And near the end, we’ve sort of got that, but there seems to be a weird mismatch between the final boss and climax of the tension curve. Because while the White Whale certainly can’t be disregarded as unimportant for the arc, I’d argue it’s the Witch’s Cult who we’ve been holding our grudge against. And even if you say there’s a connection between the two, when I’m referring to the Witch’s Cult, I’m talking about Betelgeuse and others who we’ve seen causing Subaru to suffer over and over again. Yet, the tension curve clearly climaxes during the fight against the whale, leaving the final battle against the Cult a little underwhelming in comparison, which is rather unfortunate, because I actually kind of liked it.

Pro: Memorable Moments and Benefits of Using Contrasts

If I’m talking about good things in Re:Zero, I can’t omit brilliant direction of certain scenes. I’m sure a lot of us could easily think of some moments from various productions, not limited to just an anime, that were memorable to us in one way or another. I’d like to bring up two of those from Re:Zero to demonstrate my point. I actually liked them so much, I originally wanted to write article just about them, but ended up with this monster instead.

The first one is from the third arc, when Subaru arrives at the mansion, holding Rem’s dead body, only to find everyone else dead as well in a frozen wasteland. The mansion is where the entire second arc took place, making it an area we, the viewers, are very familiar with and see it as somewhere safe. I mean, yeah, Subaru might have died there couple of times during the second arc, but by the end of it, it was filled with allies and could perhaps even be called home.

Yet now, to contrast that, we are presented with that familiar place covered in ominous mist, in the middle of raging blizzard. The garden is filled with dead bodies. Warm and alive is contrasting frozen and dead. Puck then in his giant form breaks the roof and looks at Subaru, with us only being able to distinguish his silhouette and glowing eyes, giving the shot its crown.


Another example of how a scene can benefit from contrasts is also present in the third arc, specifically at the beginning of the battle against the White Whale. Subaru knows when the beast is going to show up, thanks to his previous attempts, and sets alarm on his mobile phone to start ringing when the time comes.

I really enjoyed the moment right before the bloodshed started. As everything is dead silent, we are being shown all the people in full armor, ready for the battle, nervously looking around, trying to locate the enemy, fear in their eyes. All while silly sounding 8 bit music from Subaru’s phone plays in the background.

But the moment that steals the scene – at least for me – comes when the White Whale finally appears. At this point we can only see its shadow. When Crush notices it for the first time, we get close up on her face, and as all background noises fade away, the only thing we hear is the silly music. She swiftly turns her head from the shadow and towards the whale itself, fear crossing her face and the monster start to descend on the army.

Con: Reactive Plotline

I have to admit, somehow I managed to not notice, or at least think too much about this one, until it was pointed out to me. But looking objectively at it, I have to list it as negative. Everything that happens in Re:Zero to Subaru, is almost exclusively reactive.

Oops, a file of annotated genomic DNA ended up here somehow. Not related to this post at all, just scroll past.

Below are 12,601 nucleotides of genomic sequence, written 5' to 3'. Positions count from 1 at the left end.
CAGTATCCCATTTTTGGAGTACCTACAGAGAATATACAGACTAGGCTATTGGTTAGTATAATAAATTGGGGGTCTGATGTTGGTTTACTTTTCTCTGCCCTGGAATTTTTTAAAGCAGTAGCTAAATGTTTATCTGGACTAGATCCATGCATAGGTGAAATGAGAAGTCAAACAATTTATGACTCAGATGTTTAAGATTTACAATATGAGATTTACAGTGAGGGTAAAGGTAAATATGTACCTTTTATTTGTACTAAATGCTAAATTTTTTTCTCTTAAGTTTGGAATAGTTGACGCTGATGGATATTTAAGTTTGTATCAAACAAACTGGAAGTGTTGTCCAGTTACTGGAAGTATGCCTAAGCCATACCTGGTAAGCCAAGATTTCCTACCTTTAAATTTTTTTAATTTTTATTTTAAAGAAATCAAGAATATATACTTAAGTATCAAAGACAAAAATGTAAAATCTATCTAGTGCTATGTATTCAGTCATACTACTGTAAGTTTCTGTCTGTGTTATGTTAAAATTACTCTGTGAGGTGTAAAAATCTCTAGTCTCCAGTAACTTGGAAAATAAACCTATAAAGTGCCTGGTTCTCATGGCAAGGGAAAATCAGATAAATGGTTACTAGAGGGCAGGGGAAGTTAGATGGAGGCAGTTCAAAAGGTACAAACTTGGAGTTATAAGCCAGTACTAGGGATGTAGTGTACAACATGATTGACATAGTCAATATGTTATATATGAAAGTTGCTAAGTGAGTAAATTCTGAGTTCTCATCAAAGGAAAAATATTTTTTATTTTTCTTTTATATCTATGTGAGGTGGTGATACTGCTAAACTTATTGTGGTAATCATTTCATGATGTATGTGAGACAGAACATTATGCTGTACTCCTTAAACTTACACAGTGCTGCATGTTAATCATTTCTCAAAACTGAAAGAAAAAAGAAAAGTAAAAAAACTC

Unfortunately, Subaru doesn’t, or rather can’t – given how the plot is structured – do anything from his own initiative. Every arc starts with something happening to him, to which he has to respond by doing something, and at no point do we learn what Subaru’s purpose is. And I’m not talking about reasons he was transported between worlds. Sadly, the end of the last episode left me in an impression of Subaru being somewhat purposeless, only adapting his behavior in accordance to his environment and not even getting a chance to find solid goal to pursue. Perhaps except doing absolutely anything for Emilia.

I have seen people taking this even further and asking what the show even was about. I personally am willing to not do so, as royal election and connection among Subaru, Emilia and the Jealous Witch seem to be central plot points, even though I feel like it should be mentioned it’s a shame they’ve got barely any chance to be explored in the adaptation. Which is definitely a bad thing, as adaptations should be able to stand on their own.

Pro: Dying Is Not a Pleasant Thing to Go Through

Subaru dies

And lastly, to balance things out, I’d like to talk about death. The rule of going back in time whenever protagonist dies makes the show look like an RPG-esque world even more so than its high fantasy setting does. Not even mentioning fact that the return point changes every time Subaru overcomes a major obstacle. Yet, I haven’t felt like I’m watching an RPG world for even a second, as the show does really great job on showing that death is not a pleasant thing to go through.

Subaru doesn’t want to die. For once, he realizes way too well it hurts a lot, but he also showed his doubts on whether the number of times he can go back is limited or not, throwing in fear of his next death being also his last.

At the single occasion where Subaru actually killed himself just to reset particularly fucked up timeline, he doesn’t just nonchalantly jump of the cliff. Well, he does jump off the cliff, but we get to watch him doubting said decision for nearly seven full minutes before he goes through with it. And that’s in a show with just 24 minutes long episodes.

All in all, death is a terrible thing and Re:Zero, in spite of revolving around concept of resetting every action and its consequences upon someone’s death, showcases that brilliantly. It shows that Subaru’s strange power is almost a curse rather than blessing. Nobody wants to die.

“I’d hate to die twice. It’s so boring.”

-Last words of Richard P. Feynman (1988)

Final Thoughts

And that’s it! This particular article ended up being way longer than what I’ve originally intended. I almost had to split it up into three parts. Hopefully, someone has got all the way here despite the length. If you have, kudos to you.

Certainly, there’s more things worth talking about. One example for all, the entirety of episode 18, where Rem confesses her feelings to Subaru, has probably enough to fill an entire article on its own. But I had to cut it somewhere.

Finally, I’d like to mention I certainly hope Re:Zero gets another seasons in the future. I enjoyed the ride a lot and am hungry for more.